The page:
You see, when a novel is written in present tense, the reader is in essence experiencing the events of the book at the same time as the narrator, and it’s this feeling of going through the plot together (immediacy) that tends to create an instantly closer relationship. Books written in past tense of course can create the same sort of relationship—as I said the differences between the two are very subtle—but the effect of the narrator recounting the story (as is the case in novels written in past tense) is a half-step farther than the narrator experiencing the novel with the reader.

The immediacy of present tense works particularly well in fast-paced, action-packed novels—which is why I think it worked so well in The Hunger Games. For these kind of novels, present-tense adds an extra edge—the characters are going through their battles with the reader. The protagonist hasn’t experienced this already—and thus isn’t telling us about a battle three years ago that they very clearly survived from or else they wouldn’t be around to tell the story—so there’s an added sense of vulnerability. Although it’s very rare for protagonists to die, the sense that things are happening now can give the added feel that anything could happen—even, possibly (although unlikely), the death of the protagonist.

But like every tense, there are weaknesses you must be aware of.

Present tense (especially first-person present tense) can be more difficult for some readers to adjust to. Whereas it’s reasonable to think that a narrator may be telling you about something they experienced before (as is the case with novels written in past tense), the idea that the narrator is actually standing right there in front of you narrating exactly what they’re doing right now is a hurdle that readers must get over in order to enjoy the story. Obviously no one (sane) goes around announcing to some invisible audience everything that they’re doing as they do it—which for some readers is a fact that makes it rather difficult to enjoy novels written in first-person present tense.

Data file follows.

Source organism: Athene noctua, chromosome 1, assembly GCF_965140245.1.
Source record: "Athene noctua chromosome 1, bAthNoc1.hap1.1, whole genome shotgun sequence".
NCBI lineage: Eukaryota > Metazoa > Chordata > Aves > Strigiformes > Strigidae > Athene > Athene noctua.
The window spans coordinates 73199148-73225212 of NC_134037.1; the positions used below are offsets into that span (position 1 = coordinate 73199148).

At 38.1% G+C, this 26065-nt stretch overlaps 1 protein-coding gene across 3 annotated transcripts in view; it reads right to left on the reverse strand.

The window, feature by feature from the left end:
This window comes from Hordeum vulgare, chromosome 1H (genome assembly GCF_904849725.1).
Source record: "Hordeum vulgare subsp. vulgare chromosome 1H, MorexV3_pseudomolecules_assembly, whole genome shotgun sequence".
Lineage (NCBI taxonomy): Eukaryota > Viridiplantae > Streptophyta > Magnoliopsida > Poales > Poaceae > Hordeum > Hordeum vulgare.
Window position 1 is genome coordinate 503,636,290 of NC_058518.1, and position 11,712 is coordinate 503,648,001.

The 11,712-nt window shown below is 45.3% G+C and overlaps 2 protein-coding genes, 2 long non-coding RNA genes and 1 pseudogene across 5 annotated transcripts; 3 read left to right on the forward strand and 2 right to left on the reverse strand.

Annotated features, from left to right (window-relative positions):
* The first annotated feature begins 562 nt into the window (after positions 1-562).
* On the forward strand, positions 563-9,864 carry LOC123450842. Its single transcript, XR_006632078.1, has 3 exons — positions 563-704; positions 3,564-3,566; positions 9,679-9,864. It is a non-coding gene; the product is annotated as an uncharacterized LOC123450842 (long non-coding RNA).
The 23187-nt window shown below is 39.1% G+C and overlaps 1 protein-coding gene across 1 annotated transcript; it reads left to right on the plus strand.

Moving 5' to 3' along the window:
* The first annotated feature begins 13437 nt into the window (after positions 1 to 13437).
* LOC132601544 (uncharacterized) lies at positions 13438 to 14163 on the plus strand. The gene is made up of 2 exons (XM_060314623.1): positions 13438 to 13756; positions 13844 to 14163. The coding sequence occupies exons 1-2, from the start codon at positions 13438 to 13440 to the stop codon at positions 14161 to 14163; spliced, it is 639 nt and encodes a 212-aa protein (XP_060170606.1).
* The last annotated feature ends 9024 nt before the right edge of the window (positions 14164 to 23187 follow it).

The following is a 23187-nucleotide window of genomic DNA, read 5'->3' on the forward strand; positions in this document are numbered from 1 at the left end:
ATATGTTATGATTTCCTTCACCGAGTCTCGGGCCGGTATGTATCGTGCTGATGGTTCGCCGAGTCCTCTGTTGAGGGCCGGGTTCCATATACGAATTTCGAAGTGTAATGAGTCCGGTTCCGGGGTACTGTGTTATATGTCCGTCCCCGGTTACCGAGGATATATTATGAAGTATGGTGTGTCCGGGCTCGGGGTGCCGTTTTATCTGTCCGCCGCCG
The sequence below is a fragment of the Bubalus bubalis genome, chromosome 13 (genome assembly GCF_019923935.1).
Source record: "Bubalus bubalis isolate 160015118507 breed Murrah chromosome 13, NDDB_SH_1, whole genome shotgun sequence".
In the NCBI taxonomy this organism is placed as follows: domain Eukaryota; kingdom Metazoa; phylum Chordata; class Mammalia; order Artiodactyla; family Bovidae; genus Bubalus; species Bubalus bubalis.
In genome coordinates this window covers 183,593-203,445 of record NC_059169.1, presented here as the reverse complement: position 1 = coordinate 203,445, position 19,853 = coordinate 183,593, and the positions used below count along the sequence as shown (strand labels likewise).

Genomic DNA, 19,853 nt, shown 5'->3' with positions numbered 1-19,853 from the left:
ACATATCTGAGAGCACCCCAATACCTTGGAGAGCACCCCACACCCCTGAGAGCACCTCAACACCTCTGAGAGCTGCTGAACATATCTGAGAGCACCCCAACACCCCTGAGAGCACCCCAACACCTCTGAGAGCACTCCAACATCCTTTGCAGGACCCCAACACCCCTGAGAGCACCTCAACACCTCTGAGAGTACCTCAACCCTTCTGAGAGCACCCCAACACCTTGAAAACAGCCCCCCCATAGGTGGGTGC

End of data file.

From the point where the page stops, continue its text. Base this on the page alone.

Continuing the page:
For this reason, present-tense can be a little more difficult to write convincingly. Your voice and story must be strong enough to make readers overlook the fact that realistically, the protagonist should not be describing everything that’s going on at this present time.

If done well, however, present-tense is a perfectly viable option that can function really well for certain types of novels.

What do you think? Have you ever written in present tense? What novels have you read that used present tense well (or that didn’t)? 

37 comments:

Rik Davnall said...